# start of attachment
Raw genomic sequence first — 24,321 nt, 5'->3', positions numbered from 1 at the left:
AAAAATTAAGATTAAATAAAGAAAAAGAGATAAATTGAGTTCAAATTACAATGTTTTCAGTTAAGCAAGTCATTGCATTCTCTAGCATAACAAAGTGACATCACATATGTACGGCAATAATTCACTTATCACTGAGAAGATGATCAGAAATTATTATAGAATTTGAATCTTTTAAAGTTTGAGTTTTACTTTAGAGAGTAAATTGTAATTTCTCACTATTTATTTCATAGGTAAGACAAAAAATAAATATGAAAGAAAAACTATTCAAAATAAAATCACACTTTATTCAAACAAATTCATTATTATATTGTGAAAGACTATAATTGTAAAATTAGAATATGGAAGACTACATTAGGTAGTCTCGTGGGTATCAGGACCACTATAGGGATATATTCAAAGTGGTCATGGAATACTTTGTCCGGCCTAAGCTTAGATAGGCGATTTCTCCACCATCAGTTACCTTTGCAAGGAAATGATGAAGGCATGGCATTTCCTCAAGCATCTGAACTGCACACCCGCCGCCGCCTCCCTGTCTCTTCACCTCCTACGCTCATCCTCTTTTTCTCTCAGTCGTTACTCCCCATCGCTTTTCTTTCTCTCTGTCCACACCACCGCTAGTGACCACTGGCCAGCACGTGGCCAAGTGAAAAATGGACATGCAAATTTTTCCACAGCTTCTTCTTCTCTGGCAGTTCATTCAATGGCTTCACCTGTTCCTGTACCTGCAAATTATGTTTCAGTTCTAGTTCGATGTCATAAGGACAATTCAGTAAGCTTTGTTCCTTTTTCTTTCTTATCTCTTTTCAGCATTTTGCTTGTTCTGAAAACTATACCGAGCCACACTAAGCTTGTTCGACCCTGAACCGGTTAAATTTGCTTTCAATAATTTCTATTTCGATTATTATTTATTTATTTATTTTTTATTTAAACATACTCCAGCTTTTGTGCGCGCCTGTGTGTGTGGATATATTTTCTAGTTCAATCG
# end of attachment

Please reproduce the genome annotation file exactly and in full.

Raw genomic sequence first — 24,321 nt, 5'->3', positions numbered from 1 at the left:
AAAAATTAAGATTAAATAAAGAAAAAGAGATAAATTGAGTTCAAATTACAATGTTTTCAGTTAAGCAAGTCATTGCATTCTCTAGCATAACAAAGTGACATCACATATGTACGGCAATAATTCACTTATCACTGAGAAGATGATCAGAAATTATTATAGAATTTGAATCTTTTAAAGTTTGAGTTTTACTTTAGAGAGTAAATTGTAATTTCTCACTATTTATTTCATAGGTAAGACAAAAAATAAATATGAAAGAAAAACTATTCAAAATAAAATCACACTTTATTCAAACAAATTCATTATTATATTGTGAAAGACTATAATTGTAAAATTAGAATATGGAAGACTACATTAGGTAGTCTCGTGGGTATCAGGACCACTATAGGGATATATTCAAAGTGGTCATGGAATACTTTGTCCGGCCTAAGCTTAGATAGGCGATTTCTCCACCATCAGTTACCTTTGCAAGGAAATGATGAAGGCATGGCATTTCCTCAAGCATCTGAACTGCACACCCGCCGCCGCCTCCCTGTCTCTTCACCTCCTACGCTCATCCTCTTTTTCTCTCAGTCGTTACTCCCCATCGCTTTTCTTTCTCTCTGTCCACACCACCGCTAGTGACCACTGGCCAGCACGTGGCCAAGTGAAAAATGGACATGCAAATTTTTCCACAGCTTCTTCTTCTCTGGCAGTTCATTCAATGGCTTCACCTGTTCCTGTACCTGCAAATTATGTTTCAGTTCTAGTTCGATGTCATAAGGACAATTCAGTAAGCTTTGTTCCTTTTTCTTTCTTATCTCTTTTCAGCATTTTGCTTGTTCTGAAAACTATACCGAGCCACACTAAGCTTGTTCGACCCTGAACCGGTTAAATTTGCTTTCAATAATTTCTATTTCGATTATTATTTATTTATTTATTTTTTATTTAAACATACTCCAGCTTTTGTGCGCGCCTGTGTGTGTGGATATATTTTCTAGTTCAATCG